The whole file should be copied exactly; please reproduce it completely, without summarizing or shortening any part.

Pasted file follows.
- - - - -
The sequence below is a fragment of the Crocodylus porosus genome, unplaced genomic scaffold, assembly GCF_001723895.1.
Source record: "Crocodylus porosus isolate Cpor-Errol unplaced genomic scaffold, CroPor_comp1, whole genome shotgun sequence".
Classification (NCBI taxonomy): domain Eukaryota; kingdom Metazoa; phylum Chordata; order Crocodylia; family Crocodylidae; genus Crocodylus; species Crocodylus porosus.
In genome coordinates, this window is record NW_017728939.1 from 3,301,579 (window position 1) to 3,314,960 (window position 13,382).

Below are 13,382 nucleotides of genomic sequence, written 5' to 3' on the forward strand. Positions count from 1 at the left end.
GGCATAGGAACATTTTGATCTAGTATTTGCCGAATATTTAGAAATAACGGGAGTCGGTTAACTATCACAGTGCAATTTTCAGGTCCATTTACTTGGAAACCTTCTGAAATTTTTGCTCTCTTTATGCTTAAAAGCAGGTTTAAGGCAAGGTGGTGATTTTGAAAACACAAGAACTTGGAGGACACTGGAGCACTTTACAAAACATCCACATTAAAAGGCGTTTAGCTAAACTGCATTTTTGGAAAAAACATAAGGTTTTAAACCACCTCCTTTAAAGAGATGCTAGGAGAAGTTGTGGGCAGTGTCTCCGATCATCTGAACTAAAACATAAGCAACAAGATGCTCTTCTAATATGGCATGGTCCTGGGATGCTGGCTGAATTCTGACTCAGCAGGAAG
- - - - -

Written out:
The sequence below is a fragment of the Crocodylus porosus genome, unplaced genomic scaffold, assembly GCF_001723895.1.
Source record: "Crocodylus porosus isolate Cpor-Errol unplaced genomic scaffold, CroPor_comp1, whole genome shotgun sequence".
Classification (NCBI taxonomy): domain Eukaryota; kingdom Metazoa; phylum Chordata; order Crocodylia; family Crocodylidae; genus Crocodylus; species Crocodylus porosus.
In genome coordinates, this window is record NW_017728939.1 from 3,301,579 (window position 1) to 3,314,960 (window position 13,382).

Below are 13,382 nucleotides of genomic sequence, written 5' to 3' on the forward strand. Positions count from 1 at the left end.
GGCATAGGAACATTTTGATCTAGTATTTGCCGAATATTTAGAAATAACGGGAGTCGGTTAACTATCACAGTGCAATTTTCAGGTCCATTTACTTGGAAACCTTCTGAAATTTTTGCTCTCTTTATGCTTAAAAGCAGGTTTAAGGCAAGGTGGTGATTTTGAAAACACAAGAACTTGGAGGACACTGGAGCACTTTACAAAACATCCACATTAAAAGGCGTTTAGCTAAACTGCATTTTTGGAAAAAACATAAGGTTTTAAACCACCTCCTTTAAAGAGATGCTAGGAGAAGTTGTGGGCAGTGTCTCCGATCATCTGAACTAAAACATAAGCAACAAGATGCTCTTCTAATATGGCATGGTCCTGGGATGCTGGCTGAATTCTGACTCAGCAGGAAG